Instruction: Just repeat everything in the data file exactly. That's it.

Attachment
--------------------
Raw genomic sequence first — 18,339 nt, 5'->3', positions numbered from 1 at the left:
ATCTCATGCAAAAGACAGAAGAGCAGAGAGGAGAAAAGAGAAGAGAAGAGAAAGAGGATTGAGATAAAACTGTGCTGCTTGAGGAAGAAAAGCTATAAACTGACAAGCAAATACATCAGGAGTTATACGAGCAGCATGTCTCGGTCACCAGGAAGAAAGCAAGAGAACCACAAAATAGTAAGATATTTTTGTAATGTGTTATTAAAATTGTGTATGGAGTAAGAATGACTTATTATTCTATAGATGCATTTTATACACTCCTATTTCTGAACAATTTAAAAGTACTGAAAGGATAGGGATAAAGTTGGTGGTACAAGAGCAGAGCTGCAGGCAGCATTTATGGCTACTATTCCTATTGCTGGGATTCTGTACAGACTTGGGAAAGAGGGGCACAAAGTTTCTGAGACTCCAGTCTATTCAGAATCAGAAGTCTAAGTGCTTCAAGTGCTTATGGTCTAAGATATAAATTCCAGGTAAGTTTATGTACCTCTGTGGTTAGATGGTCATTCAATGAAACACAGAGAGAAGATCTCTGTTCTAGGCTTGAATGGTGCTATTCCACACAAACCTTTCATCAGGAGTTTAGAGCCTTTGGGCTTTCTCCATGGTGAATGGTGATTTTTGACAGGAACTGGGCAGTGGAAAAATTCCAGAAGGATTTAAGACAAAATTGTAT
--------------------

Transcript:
Raw genomic sequence first — 18,339 nt, 5'->3', positions numbered from 1 at the left:
ATCTCATGCAAAAGACAGAAGAGCAGAGAGGAGAAAAGAGAAGAGAAGAGAAAGAGGATTGAGATAAAACTGTGCTGCTTGAGGAAGAAAAGCTATAAACTGACAAGCAAATACATCAGGAGTTATACGAGCAGCATGTCTCGGTCACCAGGAAGAAAGCAAGAGAACCACAAAATAGTAAGATATTTTTGTAATGTGTTATTAAAATTGTGTATGGAGTAAGAATGACTTATTATTCTATAGATGCATTTTATACACTCCTATTTCTGAACAATTTAAAAGTACTGAAAGGATAGGGATAAAGTTGGTGGTACAAGAGCAGAGCTGCAGGCAGCATTTATGGCTACTATTCCTATTGCTGGGATTCTGTACAGACTTGGGAAAGAGGGGCACAAAGTTTCTGAGACTCCAGTCTATTCAGAATCAGAAGTCTAAGTGCTTCAAGTGCTTATGGTCTAAGATATAAATTCCAGGTAAGTTTATGTACCTCTGTGGTTAGATGGTCATTCAATGAAACACAGAGAGAAGATCTCTGTTCTAGGCTTGAATGGTGCTATTCCACACAAACCTTTCATCAGGAGTTTAGAGCCTTTGGGCTTTCTCCATGGTGAATGGTGATTTTTGACAGGAACTGGGCAGTGGAAAAATTCCAGAAGGATTTAAGACAAAATTGTAT